Globular and Galactic Clusters and O and B Associations
Binary Star Systems
They are not really clusters, but the smallest groupings of stars are binary star systems. These systems are simply two stars mutually orbiting each other. There are also many multiple star systems consisting of three or more stars mutually orbiting each other.
O and B Associations
The next largest grouping of stars is the O and B associations. These associations are very loose groupings of a few dozen massive O and B spectral class stars. The stars in these associations were recently formed from a giant molecular cloud. As the stars age, these associations will gradually dissipate, just as children born into the same family will spread out when they reach adulthood. The gravitational forces in the O and B associations are not strong enough to bind the stars together.
Open or Galactic Clusters
Open clusters and galactic clusters are two different names for the same thing. Occasionally, the term “galactic cluster” is used to refer to clusters of galaxies rather than clusters of stars, but this usage is incorrect. Galactic or open clusters are groups of stars, not groups of galaxies.
Galactic or open clusters typically contain a few hundred stars that are spread out enough that we can usually resolve the individual stars with a small telescope. The stars in galactic clusters are relatively young stars that contain about 2% elements heavier than hydrogen or helim- referred to as metals by astronomers, evethogh they don’t meet the standard chemical definition of metals. Astronomers call these stars “population I stars.”
The seven sisters of the Pleiades in the constellation Taurus is perhaps the best known and most easily visible open cluster. Despite its name, only six stars are visible to the naked eye, but a telescope reveals a few hundred.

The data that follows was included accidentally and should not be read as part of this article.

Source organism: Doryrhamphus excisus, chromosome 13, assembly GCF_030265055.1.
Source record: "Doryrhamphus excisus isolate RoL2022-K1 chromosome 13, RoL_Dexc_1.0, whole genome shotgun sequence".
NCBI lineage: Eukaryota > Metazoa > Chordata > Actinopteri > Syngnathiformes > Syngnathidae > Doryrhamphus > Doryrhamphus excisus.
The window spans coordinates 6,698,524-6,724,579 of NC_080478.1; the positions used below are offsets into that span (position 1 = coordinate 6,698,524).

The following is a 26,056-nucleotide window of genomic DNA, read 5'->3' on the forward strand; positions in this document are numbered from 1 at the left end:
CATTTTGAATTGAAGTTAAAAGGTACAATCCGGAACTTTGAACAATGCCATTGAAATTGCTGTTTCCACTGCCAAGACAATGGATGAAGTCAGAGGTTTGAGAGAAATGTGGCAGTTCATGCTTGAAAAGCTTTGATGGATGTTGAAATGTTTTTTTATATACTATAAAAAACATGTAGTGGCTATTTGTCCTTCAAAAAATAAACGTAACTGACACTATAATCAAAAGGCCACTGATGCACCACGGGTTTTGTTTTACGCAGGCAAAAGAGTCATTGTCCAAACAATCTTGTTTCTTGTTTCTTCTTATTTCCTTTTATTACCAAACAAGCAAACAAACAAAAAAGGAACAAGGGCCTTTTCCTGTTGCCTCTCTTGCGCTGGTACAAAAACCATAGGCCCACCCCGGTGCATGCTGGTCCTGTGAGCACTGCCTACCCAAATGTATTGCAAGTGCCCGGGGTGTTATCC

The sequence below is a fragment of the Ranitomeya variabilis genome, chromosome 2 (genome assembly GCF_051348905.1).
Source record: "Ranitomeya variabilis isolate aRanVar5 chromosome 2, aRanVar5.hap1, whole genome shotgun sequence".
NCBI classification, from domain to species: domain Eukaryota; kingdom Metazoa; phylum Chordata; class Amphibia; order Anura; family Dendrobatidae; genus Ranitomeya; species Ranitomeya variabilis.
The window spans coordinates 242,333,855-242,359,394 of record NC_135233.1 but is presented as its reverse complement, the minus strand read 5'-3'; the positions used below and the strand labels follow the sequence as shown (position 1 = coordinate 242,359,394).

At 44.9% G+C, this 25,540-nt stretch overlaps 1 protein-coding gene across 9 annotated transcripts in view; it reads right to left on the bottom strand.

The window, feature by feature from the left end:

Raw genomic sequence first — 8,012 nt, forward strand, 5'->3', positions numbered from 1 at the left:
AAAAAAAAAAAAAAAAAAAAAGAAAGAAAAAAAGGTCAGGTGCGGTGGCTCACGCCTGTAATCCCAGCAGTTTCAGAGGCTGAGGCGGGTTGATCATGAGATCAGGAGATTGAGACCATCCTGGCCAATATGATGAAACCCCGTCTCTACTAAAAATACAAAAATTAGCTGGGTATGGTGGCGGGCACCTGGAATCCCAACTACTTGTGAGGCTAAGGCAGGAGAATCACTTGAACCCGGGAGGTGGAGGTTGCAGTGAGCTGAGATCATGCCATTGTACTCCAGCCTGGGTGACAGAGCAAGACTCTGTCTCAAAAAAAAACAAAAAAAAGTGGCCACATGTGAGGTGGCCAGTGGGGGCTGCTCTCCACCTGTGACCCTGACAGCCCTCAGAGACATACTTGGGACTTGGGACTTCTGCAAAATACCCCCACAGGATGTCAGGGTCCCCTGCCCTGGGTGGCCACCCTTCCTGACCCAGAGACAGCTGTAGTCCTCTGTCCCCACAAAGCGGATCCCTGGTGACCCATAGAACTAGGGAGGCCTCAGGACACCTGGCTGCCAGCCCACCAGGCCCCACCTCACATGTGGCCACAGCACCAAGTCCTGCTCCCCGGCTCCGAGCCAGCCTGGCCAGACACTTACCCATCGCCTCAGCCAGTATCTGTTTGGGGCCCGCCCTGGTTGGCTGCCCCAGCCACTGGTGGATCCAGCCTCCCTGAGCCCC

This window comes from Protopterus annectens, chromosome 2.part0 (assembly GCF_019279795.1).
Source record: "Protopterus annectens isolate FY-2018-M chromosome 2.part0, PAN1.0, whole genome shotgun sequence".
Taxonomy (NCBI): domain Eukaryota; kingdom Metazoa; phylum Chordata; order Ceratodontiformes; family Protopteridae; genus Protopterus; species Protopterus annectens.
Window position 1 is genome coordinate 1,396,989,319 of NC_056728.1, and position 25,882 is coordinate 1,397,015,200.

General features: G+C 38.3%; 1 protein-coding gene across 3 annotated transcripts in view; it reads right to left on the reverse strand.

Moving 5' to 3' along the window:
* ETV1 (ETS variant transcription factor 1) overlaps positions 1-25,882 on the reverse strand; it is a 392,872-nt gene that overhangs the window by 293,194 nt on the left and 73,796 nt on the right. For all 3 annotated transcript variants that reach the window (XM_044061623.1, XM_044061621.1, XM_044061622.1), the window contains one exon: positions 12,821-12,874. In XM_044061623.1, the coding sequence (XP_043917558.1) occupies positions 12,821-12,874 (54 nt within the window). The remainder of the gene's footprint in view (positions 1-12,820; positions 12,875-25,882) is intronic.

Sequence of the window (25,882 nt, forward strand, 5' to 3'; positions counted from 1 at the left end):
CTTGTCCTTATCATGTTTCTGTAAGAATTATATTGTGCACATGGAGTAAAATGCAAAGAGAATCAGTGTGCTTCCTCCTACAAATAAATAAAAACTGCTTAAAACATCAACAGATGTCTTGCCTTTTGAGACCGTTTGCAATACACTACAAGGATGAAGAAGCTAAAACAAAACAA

Globular clusters typically contain a few hundred thousand stars that are so densely packed together that a small telescope can resolve only a few near the outskirts. The central portions of globular clusters blend into a fuzzy white haze.
The stars in globular clusters and the globular clusters themselves are about 10 to 12 billion years old. These stars contain insignificant amounts of metals, which to astronomers are elements heavier than hydrogen and helium. They are the first generation of stars and are called Population II stars.
Perhaps the best-known globular cluster is M13 in the constellation of Hercules. It is not visible to the naked eye, but is spectacular thru a telescope.
The globular and galactic clusters that we see with small telescopes are part of a much larger collection of stars—our Milky Way Galaxy. The Milky Way is a spiral galaxy containing a few hundred billion stars. Galaxies also group together into clusters of galaxies, which are on a much larger scale than galactic clusters.
In our Milky Way galaxy, the older globular clusters are distributed in a spherical halo, while the younger galactic, or open, clusters are distributed in the disk. This observation tells us that the galaxy has flattened over the past 10 to 12 billion years. The galaxy’s spinning as stars orbit the center of the galaxy causes this flattening, just as pizza dough will flatten when an old-fashioned pizza maker spins it overhead.